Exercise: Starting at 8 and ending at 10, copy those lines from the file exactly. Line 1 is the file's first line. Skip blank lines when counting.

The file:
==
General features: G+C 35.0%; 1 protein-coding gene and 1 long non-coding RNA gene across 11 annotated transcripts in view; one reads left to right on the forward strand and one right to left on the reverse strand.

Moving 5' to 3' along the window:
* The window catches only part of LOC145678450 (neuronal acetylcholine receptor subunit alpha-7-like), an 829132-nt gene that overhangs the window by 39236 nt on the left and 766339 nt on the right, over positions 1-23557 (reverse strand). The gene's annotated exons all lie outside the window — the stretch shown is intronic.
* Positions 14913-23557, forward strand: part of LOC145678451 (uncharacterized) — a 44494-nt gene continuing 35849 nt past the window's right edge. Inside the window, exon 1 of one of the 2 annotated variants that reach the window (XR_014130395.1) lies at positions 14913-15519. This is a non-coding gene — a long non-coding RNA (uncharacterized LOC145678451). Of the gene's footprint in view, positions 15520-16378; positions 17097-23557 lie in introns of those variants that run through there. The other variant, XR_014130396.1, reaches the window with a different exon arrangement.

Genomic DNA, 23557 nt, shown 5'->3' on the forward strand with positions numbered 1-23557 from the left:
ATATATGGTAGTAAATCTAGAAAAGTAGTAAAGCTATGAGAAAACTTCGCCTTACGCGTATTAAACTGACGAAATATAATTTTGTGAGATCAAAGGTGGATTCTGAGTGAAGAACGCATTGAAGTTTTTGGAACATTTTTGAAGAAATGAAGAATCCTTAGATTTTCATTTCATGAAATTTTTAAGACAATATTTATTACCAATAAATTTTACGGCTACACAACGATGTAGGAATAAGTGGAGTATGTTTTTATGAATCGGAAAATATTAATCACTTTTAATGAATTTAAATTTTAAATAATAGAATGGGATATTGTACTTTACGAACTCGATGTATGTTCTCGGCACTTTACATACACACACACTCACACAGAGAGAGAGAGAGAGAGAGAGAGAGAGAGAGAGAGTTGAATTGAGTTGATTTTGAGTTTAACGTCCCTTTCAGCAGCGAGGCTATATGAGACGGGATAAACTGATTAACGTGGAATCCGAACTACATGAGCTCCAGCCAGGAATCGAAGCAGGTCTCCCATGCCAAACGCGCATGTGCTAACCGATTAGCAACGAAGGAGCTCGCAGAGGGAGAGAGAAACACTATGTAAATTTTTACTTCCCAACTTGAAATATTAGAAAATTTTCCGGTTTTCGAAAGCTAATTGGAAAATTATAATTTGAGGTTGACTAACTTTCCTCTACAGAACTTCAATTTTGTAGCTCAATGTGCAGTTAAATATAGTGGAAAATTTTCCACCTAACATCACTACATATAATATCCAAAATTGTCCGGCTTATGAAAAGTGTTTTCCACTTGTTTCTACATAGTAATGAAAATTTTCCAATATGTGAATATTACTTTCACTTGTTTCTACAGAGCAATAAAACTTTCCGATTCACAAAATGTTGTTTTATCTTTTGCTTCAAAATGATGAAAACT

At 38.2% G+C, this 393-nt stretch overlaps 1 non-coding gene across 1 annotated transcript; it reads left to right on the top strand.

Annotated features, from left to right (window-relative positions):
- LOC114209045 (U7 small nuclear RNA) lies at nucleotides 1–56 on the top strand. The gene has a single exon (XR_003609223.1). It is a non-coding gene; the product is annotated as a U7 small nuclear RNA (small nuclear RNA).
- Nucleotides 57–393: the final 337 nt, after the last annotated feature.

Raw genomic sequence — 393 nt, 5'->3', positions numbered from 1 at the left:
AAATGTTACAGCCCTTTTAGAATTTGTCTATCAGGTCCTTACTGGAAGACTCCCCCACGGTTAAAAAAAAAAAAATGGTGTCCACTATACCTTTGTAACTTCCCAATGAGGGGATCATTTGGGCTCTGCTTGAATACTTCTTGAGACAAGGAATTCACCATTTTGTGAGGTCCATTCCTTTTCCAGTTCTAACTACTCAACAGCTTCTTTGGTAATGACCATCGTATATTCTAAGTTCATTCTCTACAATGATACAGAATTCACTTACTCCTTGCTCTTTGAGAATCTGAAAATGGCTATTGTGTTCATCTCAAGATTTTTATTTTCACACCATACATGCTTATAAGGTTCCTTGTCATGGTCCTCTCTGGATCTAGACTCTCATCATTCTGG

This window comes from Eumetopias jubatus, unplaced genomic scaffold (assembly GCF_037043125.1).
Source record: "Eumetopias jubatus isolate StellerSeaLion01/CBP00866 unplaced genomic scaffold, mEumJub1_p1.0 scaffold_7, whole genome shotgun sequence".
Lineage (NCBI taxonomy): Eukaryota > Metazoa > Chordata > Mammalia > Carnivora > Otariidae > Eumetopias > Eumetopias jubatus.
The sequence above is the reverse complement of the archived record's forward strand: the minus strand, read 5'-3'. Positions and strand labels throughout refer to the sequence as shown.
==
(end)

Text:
Annotated features, from left to right (window-relative positions):
- LOC114209045 (U7 small nuclear RNA) lies at nucleotides 1–56 on the top strand. The gene has a single exon (XR_003609223.1). It is a non-coding gene; the product is annotated as a U7 small nuclear RNA (small nuclear RNA).
- Nucleotides 57–393: the final 337 nt, after the last annotated feature.